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    The mayor of COP Zormat

    The mayor of COP Zormat

    Photo By Sgt. 1st Class Jason Epperson | Avdic Adnan, the Combat Outpost Zormat Morale, Welfare and Recreation supervisor from...... read more read more

    PAKTYA PROVINCE, Afghanistan – The mayor of a city is the chief executive officer, responsible for the general welfare of the city. Being a mayor of a town can be challenging with all the duties and responsibilities you inherit when elected.

    The same concept still applies to American combat outposts throughout Afghanistan; though, the mayor’s duties are more complex, and require precise planning. The town or camp’s chief executive has to make daily decisions that affect infrastructure, living conditions, and operations.

    U.S. Army Sgt. David Lewis, assigned to Dog Company, 3rd Battalion (Airborne), 509th Infantry Regiment, Task Force Gold Geronimo, didn’t get voted into the mayor’s office. He was picked by his company’s command.

    “I walked onto COP Zormat and they said, ‘Congratulations, you’re the COP mayor.” said Lewis, a Moss Point, Miss., native.

    Given Lewis’ background, he was a perfect fit for the job, which requires more of a hands-on management style than would be expected from a typical ‘mayor’.

    “My duties consist of handling all the contracts with the local nationals, working with the Regional Contracting Center to get new contracts made, handling all the laborers that come onto the COP, billeting, and working with FLUOR contractors getting stuff built,” Lewis said.

    “I also keep up with the maintenance on post, keeping such as the buildings, heaters, generators, and if something breaks, I put the work order in to fix it,” Lewis said.

    He credits past business experience with preparing him for this unique challenge. “I’ve somewhat dealt with this type of work before. I owned a drywall company before I joined the Army, so I’m used to dealing with a lot of subcontractors and contracts.”

    Lewis has a diverse background. He worked at an advertisement agency for a year, built ships for the Navy another year, and then started a drywall business with his childhood friend after Hurricane Katrina devastated Louisiana.

    With a healthy demanded business taking off in a shaky economy, Lewis went to his business partner’s house one night to eat dinner. There he saw something on television that changed the direction of his life.

    “Gen. Petraeus was speaking at a press conference and the question was asked, ‘Why are improvised explosive devices and suicide bombers in Afghanistan and Iraq increasing?’”

    “Gen. Petraeus said that women and children were being used in vehicle born IEDs to get them past checkpoints,” Lewis said solemnly. “I sold my shares to my business partner and the next morning was in the recruiter’s office.”

    After joining the Army in 2007, and deploying with the 4th Brigade Combat Team (Airborne), 25th Infantry Division, Task Force Spartan in 2009, Lewis was already experienced with combat operations in Afghanistan as an airborne infantryman. Now as a mayor, he shifted his battle focus to improving the quality of life for paratroopers on the combat outpost.

    One of the first duties he performed as mayor was having fellow paratroopers write down what they wanted the most on the combat outpost to improve morale. Internet was the most requested desire.

    “We recently had wireless Internet installed, so seeing the guys come back from a long mission and be able to Skype with their families makes my job rewarding.”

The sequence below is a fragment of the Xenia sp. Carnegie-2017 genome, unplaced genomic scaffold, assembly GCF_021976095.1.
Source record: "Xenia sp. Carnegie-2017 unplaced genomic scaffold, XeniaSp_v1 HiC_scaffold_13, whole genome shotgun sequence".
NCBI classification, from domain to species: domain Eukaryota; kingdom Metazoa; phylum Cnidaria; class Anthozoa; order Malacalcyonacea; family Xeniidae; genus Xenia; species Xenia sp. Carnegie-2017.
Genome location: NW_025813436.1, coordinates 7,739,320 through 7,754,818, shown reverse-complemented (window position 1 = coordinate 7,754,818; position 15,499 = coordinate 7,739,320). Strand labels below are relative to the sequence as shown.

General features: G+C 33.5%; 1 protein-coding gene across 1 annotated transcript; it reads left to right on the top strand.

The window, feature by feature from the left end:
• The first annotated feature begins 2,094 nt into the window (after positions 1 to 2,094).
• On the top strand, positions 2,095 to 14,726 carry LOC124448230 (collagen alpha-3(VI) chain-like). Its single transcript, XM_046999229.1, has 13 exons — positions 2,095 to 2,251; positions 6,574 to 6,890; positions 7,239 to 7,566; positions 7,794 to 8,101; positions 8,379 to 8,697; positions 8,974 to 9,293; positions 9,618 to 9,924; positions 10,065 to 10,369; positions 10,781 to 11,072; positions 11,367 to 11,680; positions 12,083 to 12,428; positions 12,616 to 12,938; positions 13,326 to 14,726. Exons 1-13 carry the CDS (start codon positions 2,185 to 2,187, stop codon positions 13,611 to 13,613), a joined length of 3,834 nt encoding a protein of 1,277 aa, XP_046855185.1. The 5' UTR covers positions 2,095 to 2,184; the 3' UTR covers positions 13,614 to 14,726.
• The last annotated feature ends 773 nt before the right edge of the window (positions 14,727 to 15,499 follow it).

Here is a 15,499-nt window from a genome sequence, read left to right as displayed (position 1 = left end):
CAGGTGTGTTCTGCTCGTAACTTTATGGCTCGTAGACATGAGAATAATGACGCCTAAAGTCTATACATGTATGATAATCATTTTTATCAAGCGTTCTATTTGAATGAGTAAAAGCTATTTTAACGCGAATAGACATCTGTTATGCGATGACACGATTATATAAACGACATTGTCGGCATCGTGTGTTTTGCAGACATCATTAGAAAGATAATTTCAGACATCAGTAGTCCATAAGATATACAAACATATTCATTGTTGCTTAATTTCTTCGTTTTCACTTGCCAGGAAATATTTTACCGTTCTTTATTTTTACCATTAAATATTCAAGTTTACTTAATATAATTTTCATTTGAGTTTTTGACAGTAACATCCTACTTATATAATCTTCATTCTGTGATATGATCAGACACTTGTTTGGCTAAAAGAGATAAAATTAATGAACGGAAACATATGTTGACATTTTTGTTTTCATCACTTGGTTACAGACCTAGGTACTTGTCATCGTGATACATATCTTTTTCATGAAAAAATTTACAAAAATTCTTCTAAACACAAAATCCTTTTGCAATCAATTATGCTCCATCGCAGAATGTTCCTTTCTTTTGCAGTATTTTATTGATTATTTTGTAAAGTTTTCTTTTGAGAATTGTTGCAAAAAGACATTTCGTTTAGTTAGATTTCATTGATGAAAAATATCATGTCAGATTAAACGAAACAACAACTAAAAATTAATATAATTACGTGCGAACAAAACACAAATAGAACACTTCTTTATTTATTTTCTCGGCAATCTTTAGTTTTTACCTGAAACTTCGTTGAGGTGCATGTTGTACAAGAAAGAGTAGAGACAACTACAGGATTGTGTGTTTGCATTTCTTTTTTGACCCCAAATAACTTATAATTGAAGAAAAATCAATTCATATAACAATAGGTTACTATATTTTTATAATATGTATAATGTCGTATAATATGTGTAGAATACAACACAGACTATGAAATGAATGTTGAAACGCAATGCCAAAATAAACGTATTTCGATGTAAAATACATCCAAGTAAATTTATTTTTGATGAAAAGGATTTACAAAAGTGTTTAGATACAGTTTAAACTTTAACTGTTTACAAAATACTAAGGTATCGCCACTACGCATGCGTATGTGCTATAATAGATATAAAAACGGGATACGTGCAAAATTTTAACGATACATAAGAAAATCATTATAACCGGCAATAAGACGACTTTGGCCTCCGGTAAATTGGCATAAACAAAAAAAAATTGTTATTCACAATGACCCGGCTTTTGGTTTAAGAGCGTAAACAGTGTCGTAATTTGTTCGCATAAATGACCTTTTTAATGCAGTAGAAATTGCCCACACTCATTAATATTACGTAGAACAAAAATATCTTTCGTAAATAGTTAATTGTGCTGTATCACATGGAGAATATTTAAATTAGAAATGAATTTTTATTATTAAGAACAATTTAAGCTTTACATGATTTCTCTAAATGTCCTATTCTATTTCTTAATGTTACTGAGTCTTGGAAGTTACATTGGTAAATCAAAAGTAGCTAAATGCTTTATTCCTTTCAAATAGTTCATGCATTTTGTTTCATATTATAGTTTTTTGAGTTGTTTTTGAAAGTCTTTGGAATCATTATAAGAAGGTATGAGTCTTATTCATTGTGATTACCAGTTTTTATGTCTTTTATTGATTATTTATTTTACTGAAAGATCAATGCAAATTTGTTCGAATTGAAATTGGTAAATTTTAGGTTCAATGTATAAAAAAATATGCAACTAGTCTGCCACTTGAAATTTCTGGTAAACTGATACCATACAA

Other requests were for better gym equipment and a place the paratroopers could hang out.

    “Some of the immediate improvements we have started were upgrading the [Morale, Welfare & Recreation Center]. We are fixing broken equipment and holding MWR events daily. We have several more projects in mind; we are just waiting for the materials or approval.”

    Avdic Adnan, the Combat Outpost Zormat MWR supervisor from Tuzla, Bosnia, transferred four months ago from Forward Operating Base Salerno.

    He said things have improved during Lewis’ tenure.

    “We’ve built a lot of new stuff. We’ve started a lot of new projects and we have full support from Sgt. Lewis. I think if you ask all the soldiers, they are very pleased with what we do.”

    Every day presents itself with a new set of obstacles.

    “It’s challenging because every day is different,” Lewis said. “Equipment breaks down. Interpreters want to take leave, and you still have to continue mission.”

    Lewis is not only responsible for the morale, safety and welfare of younger paratroopers, but multiple civilians as well.

    “I have about 14 local contractors and 12 interpreters that I’m responsible for. I assign them to their platoons, make sure they have their equipment. I do their time sheets, leave and deal with their Red Cross messages. I try to keep everything rolling smooth.”

    As much as he’s admired for his Mayoral duties, he’s missed back in his old platoon.

    U.S. Army Sgt. 1st Class Anthony Saldivar, the Dog Company, 2nd Platoon Sgt. from San Antonio, Texas, said he hated to see one his best non-commissioned officers leave the platoon, but realized it was better for all.

    “I’ve worked with Sgt. Lewis for about six months and in the short time I’ve worked with him, he’s definitely one of the most persistent NCO’s I’ve had working for me,” Saldivar said. “Any task you give to him, he completes it flawlessly. That particular NCO will stay up all night if it’s a task that you give him. He will not sleep until it’s done... Everyone already knows him and he’s a good solid pick.”

    Saldivar’s sentiments mirror what seems to be the general mood about Lewis. “What was a loss for me was a gain for the COP.”



    Date Taken: 01.30.2012
    Date Posted: 02.05.2012 22:37
    Story ID: 83361

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